1.1.39

Three eggs.

The cock pigeon, which at first was rather sorry for himself, no doubt owning to having been confined in a cage & having had his wings bound, is better & trying to fly a little. The female at first courting him, walking around him & bowing.

Another dead donkey, with two dogs tearing its entrails out. The third I have seen. They never seem to bury them when they die.

The pepper trees, whose peppercorns were ripening about September, have now got a fresh crop on them. The nasturtiums which were nipped by the frost are mostly dead. Ditto the vegetable marrows & the foliage of the brinjals is all withered off.

Clear & fine, not particularly cold, nice sun & no wind.

E. saw four more storks.

The oranges etc., & even apparently the lemon blossom, not in the least damaged by the frost.

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20 Responses to 1.1.39

  1. Happy New Year!
    God Bless You and Yours

  2. I wonder if George and Elaine and/or friends stayed up to welcome the new year in.
    It’s pretty gory about the dead donkeys. If you really want to drive yourself batty, imagine who the final owner of the latest dead donkey was–and what happened to him–and where he’s buried–and where his descendents are.

  3. zenomax says:

    My theory now that we are moving into a new year (1939 – what a year!!) – is that the diary reflects Eric, it is a private thing.

    The published writings of course reflect George (thus the descriptive writing in ‘Marrakech’ about the flies and the funeral – slightly embellished to enhance reality or better illustrate the point).

    This diary doen’t need to embellish as it is a private record.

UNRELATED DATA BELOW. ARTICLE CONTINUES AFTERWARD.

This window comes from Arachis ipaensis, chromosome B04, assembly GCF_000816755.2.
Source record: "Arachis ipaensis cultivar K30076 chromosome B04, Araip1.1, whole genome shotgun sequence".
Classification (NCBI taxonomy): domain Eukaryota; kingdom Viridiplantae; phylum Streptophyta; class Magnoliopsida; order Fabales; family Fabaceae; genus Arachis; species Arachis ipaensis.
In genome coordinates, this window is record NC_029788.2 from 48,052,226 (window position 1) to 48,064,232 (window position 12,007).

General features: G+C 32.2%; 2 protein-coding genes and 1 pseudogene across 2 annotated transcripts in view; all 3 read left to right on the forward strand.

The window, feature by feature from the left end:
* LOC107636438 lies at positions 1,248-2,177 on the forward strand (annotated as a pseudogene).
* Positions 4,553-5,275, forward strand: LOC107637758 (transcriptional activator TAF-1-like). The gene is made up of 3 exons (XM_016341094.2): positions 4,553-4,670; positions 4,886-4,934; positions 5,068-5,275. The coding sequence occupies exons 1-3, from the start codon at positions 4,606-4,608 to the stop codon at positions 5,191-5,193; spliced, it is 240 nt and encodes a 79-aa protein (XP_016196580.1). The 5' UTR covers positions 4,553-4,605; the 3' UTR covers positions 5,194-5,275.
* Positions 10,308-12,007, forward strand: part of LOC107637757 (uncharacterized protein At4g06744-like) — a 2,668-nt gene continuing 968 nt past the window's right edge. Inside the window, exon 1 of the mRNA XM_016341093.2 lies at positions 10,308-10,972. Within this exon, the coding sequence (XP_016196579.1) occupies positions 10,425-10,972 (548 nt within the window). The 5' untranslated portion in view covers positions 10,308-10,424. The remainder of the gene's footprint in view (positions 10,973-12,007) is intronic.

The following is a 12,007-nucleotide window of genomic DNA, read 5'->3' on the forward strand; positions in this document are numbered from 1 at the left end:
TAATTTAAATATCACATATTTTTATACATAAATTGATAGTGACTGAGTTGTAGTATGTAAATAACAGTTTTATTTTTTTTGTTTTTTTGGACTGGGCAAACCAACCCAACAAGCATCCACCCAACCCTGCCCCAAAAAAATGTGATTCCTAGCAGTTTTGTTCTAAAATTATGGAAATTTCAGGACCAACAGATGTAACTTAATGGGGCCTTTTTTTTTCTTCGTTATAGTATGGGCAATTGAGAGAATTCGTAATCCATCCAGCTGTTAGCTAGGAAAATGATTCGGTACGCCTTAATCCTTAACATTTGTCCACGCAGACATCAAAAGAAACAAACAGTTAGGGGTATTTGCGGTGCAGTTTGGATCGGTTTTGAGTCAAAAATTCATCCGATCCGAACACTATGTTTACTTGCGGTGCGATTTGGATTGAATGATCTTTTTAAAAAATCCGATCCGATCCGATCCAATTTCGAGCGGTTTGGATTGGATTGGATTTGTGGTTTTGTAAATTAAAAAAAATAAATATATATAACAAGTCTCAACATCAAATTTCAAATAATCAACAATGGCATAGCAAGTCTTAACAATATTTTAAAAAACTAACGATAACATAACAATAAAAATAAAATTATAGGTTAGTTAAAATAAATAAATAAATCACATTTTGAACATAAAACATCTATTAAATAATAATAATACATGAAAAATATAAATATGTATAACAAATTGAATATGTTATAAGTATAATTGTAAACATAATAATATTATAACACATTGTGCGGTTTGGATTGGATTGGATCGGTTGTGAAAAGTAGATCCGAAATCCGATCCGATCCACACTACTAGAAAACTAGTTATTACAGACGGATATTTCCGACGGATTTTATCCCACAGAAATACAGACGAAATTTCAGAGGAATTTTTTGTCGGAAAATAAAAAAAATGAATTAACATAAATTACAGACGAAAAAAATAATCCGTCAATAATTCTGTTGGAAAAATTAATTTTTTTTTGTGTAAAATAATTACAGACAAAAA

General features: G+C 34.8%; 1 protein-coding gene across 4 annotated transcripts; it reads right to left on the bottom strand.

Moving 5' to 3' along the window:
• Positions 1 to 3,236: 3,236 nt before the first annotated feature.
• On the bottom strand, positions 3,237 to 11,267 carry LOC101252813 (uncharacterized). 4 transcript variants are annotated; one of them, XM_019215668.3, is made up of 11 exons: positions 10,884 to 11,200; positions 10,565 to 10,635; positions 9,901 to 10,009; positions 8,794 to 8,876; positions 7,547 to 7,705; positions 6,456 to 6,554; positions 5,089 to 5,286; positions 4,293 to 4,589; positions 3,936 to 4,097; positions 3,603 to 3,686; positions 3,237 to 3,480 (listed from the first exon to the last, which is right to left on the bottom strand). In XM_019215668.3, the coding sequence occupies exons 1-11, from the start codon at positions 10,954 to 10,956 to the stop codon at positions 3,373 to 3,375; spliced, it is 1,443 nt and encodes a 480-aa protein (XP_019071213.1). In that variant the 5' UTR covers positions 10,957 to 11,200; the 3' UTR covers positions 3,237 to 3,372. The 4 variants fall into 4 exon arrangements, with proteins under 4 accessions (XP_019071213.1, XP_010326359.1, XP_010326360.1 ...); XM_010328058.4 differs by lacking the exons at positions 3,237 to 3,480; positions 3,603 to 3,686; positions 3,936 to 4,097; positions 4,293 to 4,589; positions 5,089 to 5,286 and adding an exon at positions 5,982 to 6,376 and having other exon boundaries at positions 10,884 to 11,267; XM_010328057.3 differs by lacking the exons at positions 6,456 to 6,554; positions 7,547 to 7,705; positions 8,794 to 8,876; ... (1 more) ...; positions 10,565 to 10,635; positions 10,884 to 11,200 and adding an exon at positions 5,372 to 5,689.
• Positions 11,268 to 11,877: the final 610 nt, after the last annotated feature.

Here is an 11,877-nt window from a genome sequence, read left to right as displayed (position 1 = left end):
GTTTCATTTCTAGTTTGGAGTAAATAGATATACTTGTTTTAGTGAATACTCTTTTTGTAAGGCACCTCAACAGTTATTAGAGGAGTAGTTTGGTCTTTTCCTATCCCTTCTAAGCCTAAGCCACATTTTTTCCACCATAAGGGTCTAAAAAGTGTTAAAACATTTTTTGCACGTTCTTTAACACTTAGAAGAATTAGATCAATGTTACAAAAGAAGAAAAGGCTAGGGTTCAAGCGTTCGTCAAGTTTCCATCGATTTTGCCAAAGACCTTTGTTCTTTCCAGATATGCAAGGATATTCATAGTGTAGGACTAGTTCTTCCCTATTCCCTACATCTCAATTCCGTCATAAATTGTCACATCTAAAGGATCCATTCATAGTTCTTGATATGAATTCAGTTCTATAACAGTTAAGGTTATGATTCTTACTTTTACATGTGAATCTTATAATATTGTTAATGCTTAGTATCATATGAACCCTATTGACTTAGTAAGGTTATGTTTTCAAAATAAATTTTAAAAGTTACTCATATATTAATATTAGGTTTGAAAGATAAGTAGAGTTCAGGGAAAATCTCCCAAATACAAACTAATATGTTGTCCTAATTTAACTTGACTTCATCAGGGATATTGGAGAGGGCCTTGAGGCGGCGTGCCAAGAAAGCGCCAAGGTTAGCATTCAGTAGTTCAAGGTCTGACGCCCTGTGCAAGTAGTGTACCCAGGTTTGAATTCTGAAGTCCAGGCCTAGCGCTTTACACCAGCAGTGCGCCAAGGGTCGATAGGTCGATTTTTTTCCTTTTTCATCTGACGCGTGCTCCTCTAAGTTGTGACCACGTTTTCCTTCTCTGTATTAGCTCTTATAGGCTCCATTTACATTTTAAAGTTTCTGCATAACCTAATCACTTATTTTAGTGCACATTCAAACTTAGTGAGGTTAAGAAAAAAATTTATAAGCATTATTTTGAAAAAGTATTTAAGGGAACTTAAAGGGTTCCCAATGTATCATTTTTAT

Now, the interesting thing for me is this – when war looms and catastorphe stares the world in the face, how does the private world of Eric reflect it? Is it simply ‘2 eggs’ style, or does the scale of news warrant different treatment – leading to a diary more like George would write?

  4. Ed Webb says:

    Three eggs and peppers;
    Entrails foreshadow the year:
    The blossom prevails

  5. Part 1.2 is the first time in Coming Up for Air that the words “war” and “Hitler” are used.
    ~~~~~
    As for the savaged monkeys littering the Road to Marrakesh, I want to know who the “they” are who have apparently shirked their moral obligation by not burying their discarded monkeys.

    How common was it to see someone chunking a dead monkey? From a passing camel, for example. Or from an upstairs window?

    As the [presumably] deceased monkey arcs through the air, does a cloud of flies pursue it?
    :shock:

  6. Ken says:

    Brinjal–I didn’t know this one. The OED has a special entry for it:

    The Anglo-Indian name of the fruit of the Egg-plant (Solanum Melongena).
    [Few names even of plants exemplify so fully the changes to which a foreign and unintelligible word is liable under the influence of popular etymology and form-association. Cognate with the Sp. alberengena is the Fr. aubergine, dial. albergine, albergaine, albergame, also without the al-, belingèle, and, with m for b, merangène, melongène, botanical Lat. melong{emac}na, It. melanzana, mela insana (= mad apple). All these go back to the Arabic b{amac}{edh}inj{amac}n, and ultimately to Skr. v{amac}tin-g{amac}na, whence also Hindust{amac}ni baingan, began. The Malay berinjal{amac}, prob. from Pg., illustrates the Anglo-Indian form (see Devic, and Yule). In the West Indies brinjalle has been further corrupted to brown-jolly. The Sanskrit name is said to mean ‘the class (that removes) the wind-disorder (windy humour)’, a meaning supposed to connect it with v{amac}rtt{amac}ku, another name of the same plant, which is said to have a m{amac}ruta-n{amac}{sacu}in or ‘wind-removing’ effect. (J. T. Platts.)]